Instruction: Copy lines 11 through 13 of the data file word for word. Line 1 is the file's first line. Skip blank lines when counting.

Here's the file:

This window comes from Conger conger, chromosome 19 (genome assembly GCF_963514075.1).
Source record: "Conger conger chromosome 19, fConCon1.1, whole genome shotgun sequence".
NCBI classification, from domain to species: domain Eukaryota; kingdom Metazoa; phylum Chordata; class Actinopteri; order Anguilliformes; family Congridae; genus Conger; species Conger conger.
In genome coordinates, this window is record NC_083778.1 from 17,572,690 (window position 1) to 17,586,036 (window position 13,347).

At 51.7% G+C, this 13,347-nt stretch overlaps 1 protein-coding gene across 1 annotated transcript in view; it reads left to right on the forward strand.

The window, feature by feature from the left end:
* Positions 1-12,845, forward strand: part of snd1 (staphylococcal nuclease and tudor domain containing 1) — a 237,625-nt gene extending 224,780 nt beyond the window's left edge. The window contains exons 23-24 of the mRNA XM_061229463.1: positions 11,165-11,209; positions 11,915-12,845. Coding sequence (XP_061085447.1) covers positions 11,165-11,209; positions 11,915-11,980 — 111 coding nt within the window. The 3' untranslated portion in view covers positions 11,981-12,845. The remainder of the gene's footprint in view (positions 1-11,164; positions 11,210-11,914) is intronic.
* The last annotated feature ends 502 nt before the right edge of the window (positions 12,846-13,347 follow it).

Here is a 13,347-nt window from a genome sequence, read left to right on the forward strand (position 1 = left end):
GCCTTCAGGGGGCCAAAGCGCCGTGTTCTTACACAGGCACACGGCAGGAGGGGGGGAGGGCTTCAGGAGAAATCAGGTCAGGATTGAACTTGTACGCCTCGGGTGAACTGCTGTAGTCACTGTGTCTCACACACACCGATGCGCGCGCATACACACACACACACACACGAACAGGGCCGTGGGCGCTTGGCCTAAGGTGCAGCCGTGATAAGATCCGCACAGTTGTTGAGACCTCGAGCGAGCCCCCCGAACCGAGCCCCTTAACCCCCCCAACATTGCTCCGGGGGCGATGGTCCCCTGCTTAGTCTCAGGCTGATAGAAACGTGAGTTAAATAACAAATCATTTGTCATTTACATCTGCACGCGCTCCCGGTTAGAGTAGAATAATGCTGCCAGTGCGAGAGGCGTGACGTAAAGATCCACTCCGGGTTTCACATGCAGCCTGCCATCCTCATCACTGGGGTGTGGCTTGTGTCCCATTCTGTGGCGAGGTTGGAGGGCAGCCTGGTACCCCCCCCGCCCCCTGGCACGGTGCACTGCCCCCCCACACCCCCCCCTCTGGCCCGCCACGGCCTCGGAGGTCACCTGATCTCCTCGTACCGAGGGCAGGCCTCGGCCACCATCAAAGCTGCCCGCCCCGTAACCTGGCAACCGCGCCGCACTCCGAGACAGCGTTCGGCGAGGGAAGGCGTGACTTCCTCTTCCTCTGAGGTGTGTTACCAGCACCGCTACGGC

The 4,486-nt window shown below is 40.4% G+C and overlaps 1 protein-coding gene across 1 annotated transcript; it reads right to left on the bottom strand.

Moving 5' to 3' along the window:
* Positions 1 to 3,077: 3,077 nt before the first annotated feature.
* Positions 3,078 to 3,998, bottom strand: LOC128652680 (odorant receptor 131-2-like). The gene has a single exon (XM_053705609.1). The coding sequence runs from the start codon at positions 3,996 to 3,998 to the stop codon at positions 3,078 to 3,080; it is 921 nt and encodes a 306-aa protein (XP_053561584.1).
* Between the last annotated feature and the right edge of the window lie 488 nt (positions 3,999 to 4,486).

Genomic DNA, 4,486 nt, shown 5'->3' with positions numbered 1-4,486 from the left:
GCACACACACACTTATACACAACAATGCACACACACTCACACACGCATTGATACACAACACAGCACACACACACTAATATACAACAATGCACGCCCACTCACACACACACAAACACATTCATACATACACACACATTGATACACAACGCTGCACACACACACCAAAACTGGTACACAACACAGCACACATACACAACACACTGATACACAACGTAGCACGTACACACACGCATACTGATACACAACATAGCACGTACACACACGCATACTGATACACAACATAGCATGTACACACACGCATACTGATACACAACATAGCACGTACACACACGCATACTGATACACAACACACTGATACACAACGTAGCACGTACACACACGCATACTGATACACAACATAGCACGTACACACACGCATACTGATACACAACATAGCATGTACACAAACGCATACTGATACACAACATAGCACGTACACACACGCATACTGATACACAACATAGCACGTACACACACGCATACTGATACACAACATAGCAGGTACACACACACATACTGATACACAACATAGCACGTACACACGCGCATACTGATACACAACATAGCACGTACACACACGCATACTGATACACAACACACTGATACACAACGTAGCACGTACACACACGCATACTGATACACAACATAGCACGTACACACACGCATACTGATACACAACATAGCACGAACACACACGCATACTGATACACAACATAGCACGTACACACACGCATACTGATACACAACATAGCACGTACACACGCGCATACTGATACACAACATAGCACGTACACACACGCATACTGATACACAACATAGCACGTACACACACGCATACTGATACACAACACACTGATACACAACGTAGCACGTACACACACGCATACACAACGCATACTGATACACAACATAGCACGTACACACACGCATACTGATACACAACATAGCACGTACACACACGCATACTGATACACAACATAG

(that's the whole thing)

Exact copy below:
The 4,486-nt window shown below is 40.4% G+C and overlaps 1 protein-coding gene across 1 annotated transcript; it reads right to left on the bottom strand.

Moving 5' to 3' along the window:
* Positions 1 to 3,077: 3,077 nt before the first annotated feature.